A-B-C – the beginning of the alphabet, a song by the Jackson 5 or the acronym that anyone who took CPR (coronary pulmonary resuscitation) before 2010 learned means Airway, Breathing, Chest Compression.
I just learned that this CPR acronym is out-of-date. Before 2010 I learned
Airways – Tilt the victim’s head and lift his chin to open the airway
Breathing – Pinch the victim’s nose and breathe into the mouth
Compressions – Apply pressure to the victim’s chest
Now C-A-B or chest compression, airway, breathing is the way to preform coronary pulmonary resuscitation.
Loss of Consciousness and Sudden Circulatory Arrest
The change is due to a new way of thinking about Sudden Circulatory Arrest also called Sudden Cardiac Arrest (SCA). Now when someone collapses, we assume that they are having a sudden circulatory arrest. An SCA is different from a heart attack. A heart attack occurs because of a blockage in the arteries feeding the heart muscle. An SCA has to do with the heart’s electrical system.
The heart beats regularly because of its electrical system. Described in 5 Things You Probably Didn’t Know About Atrial Fibrillation & Why You Should Care, the sinoatrial (SA) node sends electrical pulses out to the muscle of the heart causing it to contract in a specific pattern. Sometimes, people get arrhythmias where their heart beats too fast or too slow or irregularly. An SCA occurs when the heart suddenly stops beating. This can happen to people who have heart disease but it also occurs in people who are healthy.
In fact, a recent study published in Heart Rhythm Journal looks at SCAs that occur in athletes and how people respond to these events. The researchers reviewed 28 videos available on YouTube of SCAs that happened during athletic events around the world between 1990 and 2017. Disturbingly, in all of the videos, the first people to approach the athlete were fellow teammates, none of whom conducted CPR on the fallen athlete. And in 26 of the 28 videos, the first actions of the rescuers were efforts to prevent “tongue-swallowing.” Below is one of these videos.
Myth Busting: Tongue-Swallowing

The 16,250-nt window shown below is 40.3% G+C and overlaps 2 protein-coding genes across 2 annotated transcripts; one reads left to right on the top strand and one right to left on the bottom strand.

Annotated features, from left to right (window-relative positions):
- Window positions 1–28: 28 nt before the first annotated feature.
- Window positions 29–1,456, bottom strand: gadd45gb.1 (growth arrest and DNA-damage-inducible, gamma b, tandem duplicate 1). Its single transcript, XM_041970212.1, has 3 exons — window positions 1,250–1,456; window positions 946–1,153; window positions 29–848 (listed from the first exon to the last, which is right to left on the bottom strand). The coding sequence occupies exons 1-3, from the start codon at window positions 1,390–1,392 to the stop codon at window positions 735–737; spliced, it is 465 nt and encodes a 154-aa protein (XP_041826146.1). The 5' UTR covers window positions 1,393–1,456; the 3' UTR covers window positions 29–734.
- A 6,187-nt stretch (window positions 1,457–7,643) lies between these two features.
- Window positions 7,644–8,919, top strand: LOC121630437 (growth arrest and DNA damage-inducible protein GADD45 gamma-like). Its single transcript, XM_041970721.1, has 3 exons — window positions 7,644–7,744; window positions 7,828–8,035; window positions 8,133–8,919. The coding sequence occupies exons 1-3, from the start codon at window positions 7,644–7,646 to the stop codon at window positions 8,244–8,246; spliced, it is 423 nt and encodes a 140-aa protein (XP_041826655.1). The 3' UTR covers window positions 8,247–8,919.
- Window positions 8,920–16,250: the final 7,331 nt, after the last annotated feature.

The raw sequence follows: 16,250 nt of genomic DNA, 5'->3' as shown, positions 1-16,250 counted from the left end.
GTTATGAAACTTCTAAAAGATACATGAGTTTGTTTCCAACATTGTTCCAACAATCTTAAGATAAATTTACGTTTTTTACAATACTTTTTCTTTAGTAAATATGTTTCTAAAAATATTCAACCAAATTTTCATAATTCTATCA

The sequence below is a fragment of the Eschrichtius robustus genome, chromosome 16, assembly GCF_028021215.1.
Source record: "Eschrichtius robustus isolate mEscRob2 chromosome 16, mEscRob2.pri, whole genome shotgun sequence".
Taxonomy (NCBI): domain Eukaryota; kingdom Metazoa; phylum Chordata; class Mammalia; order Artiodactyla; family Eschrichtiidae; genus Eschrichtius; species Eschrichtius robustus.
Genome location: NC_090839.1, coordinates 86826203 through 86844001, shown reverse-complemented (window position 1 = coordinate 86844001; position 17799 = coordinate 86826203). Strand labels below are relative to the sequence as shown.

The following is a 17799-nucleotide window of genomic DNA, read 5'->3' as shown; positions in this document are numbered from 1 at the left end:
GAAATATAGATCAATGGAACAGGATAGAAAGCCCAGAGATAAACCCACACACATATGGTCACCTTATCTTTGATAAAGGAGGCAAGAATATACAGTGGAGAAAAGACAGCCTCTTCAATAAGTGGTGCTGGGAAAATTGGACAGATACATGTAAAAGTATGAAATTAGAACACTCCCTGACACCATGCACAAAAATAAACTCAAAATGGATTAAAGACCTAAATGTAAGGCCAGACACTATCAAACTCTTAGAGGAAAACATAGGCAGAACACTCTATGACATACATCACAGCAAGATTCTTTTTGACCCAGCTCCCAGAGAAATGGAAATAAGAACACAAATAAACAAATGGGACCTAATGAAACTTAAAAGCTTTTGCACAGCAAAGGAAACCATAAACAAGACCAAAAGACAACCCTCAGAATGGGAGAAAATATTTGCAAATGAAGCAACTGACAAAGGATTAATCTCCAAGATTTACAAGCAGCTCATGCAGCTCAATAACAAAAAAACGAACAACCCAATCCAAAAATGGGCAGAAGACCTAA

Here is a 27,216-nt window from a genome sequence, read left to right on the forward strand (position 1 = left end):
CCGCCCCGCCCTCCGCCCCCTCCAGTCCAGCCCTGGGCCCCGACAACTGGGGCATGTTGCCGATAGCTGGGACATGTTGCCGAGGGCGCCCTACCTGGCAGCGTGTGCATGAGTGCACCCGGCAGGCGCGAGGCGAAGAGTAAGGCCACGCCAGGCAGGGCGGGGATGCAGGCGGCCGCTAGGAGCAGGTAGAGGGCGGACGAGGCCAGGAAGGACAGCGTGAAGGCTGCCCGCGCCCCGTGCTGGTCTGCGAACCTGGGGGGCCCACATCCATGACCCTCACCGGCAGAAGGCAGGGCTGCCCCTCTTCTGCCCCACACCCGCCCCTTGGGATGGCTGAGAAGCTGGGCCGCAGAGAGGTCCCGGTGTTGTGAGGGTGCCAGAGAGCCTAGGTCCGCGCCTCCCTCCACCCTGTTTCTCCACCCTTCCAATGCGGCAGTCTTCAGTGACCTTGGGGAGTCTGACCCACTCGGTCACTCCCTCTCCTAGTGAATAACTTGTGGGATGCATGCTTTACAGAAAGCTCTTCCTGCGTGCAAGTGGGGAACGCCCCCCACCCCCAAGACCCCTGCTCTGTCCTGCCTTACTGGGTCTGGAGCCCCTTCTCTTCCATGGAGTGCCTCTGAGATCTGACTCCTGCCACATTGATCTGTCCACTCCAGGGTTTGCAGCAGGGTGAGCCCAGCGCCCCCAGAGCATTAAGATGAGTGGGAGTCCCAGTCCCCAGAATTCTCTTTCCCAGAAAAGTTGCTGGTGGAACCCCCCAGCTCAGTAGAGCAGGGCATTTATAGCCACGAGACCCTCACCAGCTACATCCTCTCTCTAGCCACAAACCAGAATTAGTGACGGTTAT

Let’s be clear…there is no way to swallow your tongue. This myth is pervasive in our culture. If you see someone have a seizure or suddenly collapse, they are not going to swallow their tongue. You do not put anything in their mouths, you do not need to pull on their tongues.
In the videos that were reviewed, there were 17 in which a cardiac arrest occurred. In 15 of those 17 events, the videos show team medical professionals opening the mouths of the athlete and sticking their fingers into their mouths to prevent tongue-swallowing. This does not help the victim at all.
And yet, researchers reviewed the media after a SCA event and found that news articles praised teammates and medical staff for preventing victims from swallowing their tongues.
What Should You Do?
If an adult collapses, you ask 2 questions: 1) Is the person conscious? and 2) Are they breathing normally? If the answer to both questions is NO, you start CPR using the C-A-B method.
The change to C-A-B for an adult who has lost consciousness and is not breathing properly has to do with recent discoveries. First, in someone who has been breathing normally, there is already oxygen in the blood that can be used to supply the heart and brain for several minutes. The important thing is to get that oxygen around the body. That’s why it’s recommended that chest compression start as soon as possible. The compressions are also supposed to be faster and more forceful than previously recommended-100 compressions per minute.
The prior to 2010 CPR routine, compression is stopped for the rescue breaths to be administered. Yet setting up and performing mouth-to-mouth resuscitation can delay compression, thus losing valuable time. Apparently, if compression is done first, the victim gains time: as much as 30 seconds. These seconds are enough to save a life.
For near-drowning or rescuing children, you still use the A-B-C approach.
Below is a video by the American Heart Association demonstrating CPR using the C-A-B approach.